Endogenous visual spatial attention improves perception and enhances neural responses to visual stimuli at attended locations. Although many aspects of visual processing differ significantly between central and peripheral vision, little is known regarding the neural substrates of the eccentricity dependence of spatial attention effects. We measured amplitudes of positive and negative fMRI responses to visual stimuli as a function of eccentricity in a large number of topographically-organized cortical areas. Responses to each stimulus were obtained when the stimulus was attended and when spatial attention was directed to a stimulus in the opposite visual hemifield. Attending to the stimulus increased both positive and negative response amplitudes in all cortical areas we studied: V1, V2, V3, hV4, VO1, LO1, LO2, V3A/B, IPS0, TO1, and TO2. However, the eccentricity dependence of these effects differed considerably across cortical areas. In early visual, ventral, and lateral occipital cortex, attentional enhancement of positive responses was greater for central compared to peripheral eccentricities. The opposite pattern was observed in dorsal stream areas IPS0 and putative MT homolog TO1, where attentional enhancement of positive responses was greater in the periphery. Both the magnitude and the eccentricity dependence of attentional modulation of negative fMRI responses closely mirrored that of positive responses across cortical areas.
Previous studies of localization of stationary targets in the peripheral visual field have found either underestimations (foveal biases) or overestimations (peripheral biases) of target eccentricity. In the present study, we help resolve this inconsistency by demonstrating the influence of visual boundaries on the type of localization bias. Using a Goldmann perimeter (an illuminated half-dome), we presented targets at different eccentricities across the visual field and asked participants to judge the target locations. In Experiments 1 and 2, participants reported target locations relative to their perceived visual field extent using either a manual or verbal response, with both response types producing a peripheral bias. This peripheral localization bias was a non-linear scaling of perceived location when the visual field was not bounded by external borders induced by facial features (i.e., the nose and brow), but location scaling was linear when visual boundaries were present. Experiment 3 added an external border (an aperture edge placed in the Goldmann perimeter) that resulted in a foveal bias and linear scaling. Our results show that boundaries that define a spatial region within the visual field determine both the direction of bias in localization errors for stationary objects and the scaling function of perceived location across visual space.
Shifts of attention due to rapid cue onsets have been shown to distort the perceived location of objects, but are there also systematic distortions in the perceived shapes of the objects themselves from such shifts? The present study demonstrates that there are. In three experiments, oval contours were presented that varied in width and height. Two brief, bright white dots were presented as cues and were positioned horizontally or vertically either inside or outside the oval contour. Observers had to judge whether the oval was taller than wide. The results show that the perceived shape of an oval was changed by visual cues such that the oval contours were repelled by the cues (Exp. 1). This effect only occurred when the cues preceded the ovals, providing sufficient time between the presentations to attract involuntary attention (Exp. 2). Moreover, an explanation based on figural aftereffects was ruled out (Exp. 3).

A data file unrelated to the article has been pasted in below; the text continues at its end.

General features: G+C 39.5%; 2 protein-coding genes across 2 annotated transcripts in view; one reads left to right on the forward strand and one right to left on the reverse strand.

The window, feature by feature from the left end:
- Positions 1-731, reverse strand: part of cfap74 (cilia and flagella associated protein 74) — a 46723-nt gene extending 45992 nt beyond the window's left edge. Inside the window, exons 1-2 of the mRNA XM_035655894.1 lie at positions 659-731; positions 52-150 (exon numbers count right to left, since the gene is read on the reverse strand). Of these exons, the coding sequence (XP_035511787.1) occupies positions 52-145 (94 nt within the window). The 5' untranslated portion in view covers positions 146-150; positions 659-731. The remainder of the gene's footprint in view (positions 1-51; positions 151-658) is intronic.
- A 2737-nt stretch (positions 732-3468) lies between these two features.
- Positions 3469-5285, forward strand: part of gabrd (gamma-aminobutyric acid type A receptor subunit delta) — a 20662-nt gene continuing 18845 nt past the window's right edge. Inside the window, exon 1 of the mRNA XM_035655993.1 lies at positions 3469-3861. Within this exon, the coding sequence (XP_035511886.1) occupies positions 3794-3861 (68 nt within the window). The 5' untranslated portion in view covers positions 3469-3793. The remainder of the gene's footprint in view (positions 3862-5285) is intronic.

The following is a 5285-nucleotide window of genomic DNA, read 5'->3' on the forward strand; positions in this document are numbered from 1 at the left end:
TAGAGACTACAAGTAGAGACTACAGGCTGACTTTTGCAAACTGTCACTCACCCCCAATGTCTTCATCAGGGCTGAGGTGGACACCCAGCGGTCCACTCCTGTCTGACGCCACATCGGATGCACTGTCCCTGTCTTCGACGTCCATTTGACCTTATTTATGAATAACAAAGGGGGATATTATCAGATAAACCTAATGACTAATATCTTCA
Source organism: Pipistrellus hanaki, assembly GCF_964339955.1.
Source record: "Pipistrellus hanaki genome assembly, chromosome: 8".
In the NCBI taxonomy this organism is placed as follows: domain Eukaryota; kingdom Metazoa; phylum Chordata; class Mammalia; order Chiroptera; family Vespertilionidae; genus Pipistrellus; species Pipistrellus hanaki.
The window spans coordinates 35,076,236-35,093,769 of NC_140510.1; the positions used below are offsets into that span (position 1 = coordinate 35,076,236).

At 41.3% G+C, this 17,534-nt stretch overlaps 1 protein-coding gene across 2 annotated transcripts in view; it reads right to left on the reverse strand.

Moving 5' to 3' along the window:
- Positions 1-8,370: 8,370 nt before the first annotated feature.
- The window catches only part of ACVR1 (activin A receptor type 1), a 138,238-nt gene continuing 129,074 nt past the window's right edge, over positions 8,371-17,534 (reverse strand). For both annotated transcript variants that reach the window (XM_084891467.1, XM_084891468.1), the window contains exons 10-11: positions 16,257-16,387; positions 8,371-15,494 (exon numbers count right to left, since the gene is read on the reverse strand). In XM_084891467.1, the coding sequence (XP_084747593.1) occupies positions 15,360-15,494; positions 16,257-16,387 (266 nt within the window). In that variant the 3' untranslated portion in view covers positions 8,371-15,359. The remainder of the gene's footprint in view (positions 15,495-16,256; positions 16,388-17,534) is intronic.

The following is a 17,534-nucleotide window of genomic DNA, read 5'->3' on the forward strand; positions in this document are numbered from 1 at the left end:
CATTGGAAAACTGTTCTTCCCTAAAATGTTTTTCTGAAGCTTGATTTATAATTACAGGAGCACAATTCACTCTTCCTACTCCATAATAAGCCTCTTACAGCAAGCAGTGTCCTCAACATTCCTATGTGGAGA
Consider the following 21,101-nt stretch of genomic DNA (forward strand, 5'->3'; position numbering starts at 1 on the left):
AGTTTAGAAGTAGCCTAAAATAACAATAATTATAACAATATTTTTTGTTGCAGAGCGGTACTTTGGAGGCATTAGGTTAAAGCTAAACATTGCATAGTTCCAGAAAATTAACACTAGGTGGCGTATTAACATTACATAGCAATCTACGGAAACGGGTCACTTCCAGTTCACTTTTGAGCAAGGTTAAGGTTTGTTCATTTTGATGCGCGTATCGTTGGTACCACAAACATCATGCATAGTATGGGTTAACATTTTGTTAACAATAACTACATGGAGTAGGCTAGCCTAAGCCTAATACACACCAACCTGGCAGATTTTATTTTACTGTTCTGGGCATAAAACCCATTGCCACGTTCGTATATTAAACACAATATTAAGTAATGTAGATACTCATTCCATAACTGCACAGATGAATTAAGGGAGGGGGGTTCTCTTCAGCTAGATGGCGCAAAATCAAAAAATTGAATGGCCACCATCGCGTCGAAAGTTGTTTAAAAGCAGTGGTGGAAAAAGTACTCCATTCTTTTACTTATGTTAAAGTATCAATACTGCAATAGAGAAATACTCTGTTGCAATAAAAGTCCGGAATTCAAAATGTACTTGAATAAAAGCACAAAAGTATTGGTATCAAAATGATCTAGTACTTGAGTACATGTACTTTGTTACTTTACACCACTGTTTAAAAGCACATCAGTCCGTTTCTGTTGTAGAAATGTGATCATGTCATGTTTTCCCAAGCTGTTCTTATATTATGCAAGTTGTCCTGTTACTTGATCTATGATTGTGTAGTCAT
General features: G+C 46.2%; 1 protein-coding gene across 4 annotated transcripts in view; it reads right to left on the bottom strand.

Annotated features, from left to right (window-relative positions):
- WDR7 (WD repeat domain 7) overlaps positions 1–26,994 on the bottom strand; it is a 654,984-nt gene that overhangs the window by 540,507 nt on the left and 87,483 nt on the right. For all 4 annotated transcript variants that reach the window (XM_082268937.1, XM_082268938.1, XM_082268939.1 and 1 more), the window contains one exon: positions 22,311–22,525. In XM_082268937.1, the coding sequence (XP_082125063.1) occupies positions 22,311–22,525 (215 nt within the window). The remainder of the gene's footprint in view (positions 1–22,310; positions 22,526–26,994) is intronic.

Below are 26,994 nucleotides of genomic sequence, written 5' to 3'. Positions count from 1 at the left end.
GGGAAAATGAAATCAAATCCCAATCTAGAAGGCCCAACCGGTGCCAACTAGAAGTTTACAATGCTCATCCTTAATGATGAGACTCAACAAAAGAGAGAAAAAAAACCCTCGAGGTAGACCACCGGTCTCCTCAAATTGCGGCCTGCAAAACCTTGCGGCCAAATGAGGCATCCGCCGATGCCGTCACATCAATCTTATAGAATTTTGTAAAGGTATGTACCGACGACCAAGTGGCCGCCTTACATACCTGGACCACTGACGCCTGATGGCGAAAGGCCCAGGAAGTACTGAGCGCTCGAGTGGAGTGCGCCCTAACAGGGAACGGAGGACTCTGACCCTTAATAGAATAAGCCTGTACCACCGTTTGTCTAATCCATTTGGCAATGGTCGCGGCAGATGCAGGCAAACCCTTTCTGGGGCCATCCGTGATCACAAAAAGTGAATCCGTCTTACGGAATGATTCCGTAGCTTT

The aims of the present study were to investigate the respective roles that object- and viewer-based reference frames play in reorienting visual attention, and to assess their influence after unilateral brain injury. To do so, we studied 16 right hemisphere injured (RHI) and 13 left hemisphere injured (LHI) patients. We used a cueing design that manipulates the location of cues and targets relative to a display comprised of two rectangles (i.e., objects). Unlike previous studies with patients, we presented all cues at midline rather than in the left or right visual fields. Thus, in the critical conditions in which targets were presented laterally, reorienting of attention was always from a midline cue. Performance was measured for lateralized target detection as a function of viewer-based (contra- and ipsilesional sides) and objectbased (requiring reorienting within or between objects) reference frames. As expected, contralesional detection was slower than ipsilesional detection for the patients. More importantly, objects influenced target detection differently in the contralesional and ipsilesional fields. Contralesionally, reorienting to a target within the cued object took longer than reorienting to a target in the same location but in the uncued object. This finding is consistent with object-based neglect. Ipsilesionally, the means were in the opposite direction. Furthermore, no significant difference was found in object-based influences between the patient groups (RHI vs. LHI). These findings are discussed in the context of reference frames used in reorienting attention for target detection.
Much research concerning attention has focused on changes in the perceptual qualities of objects while attentional states were varied. Here, we address a complementary question—namely, how perceived location can be altered by the distribution of sustained attention over the visual field. We also present a new way to assess the effects of distributing spatial attention across the visual field. We measured magnitude judgments relative to an aperture edge to test perceived location across a large range of eccentricities (30°), and manipulated spatial uncertainty in target locations to examine perceived location under three different distributions of spatial attention. Across three experiments, the results showed that changing the distribution of sustained attention significantly alters known foveal biases in peripheral localization.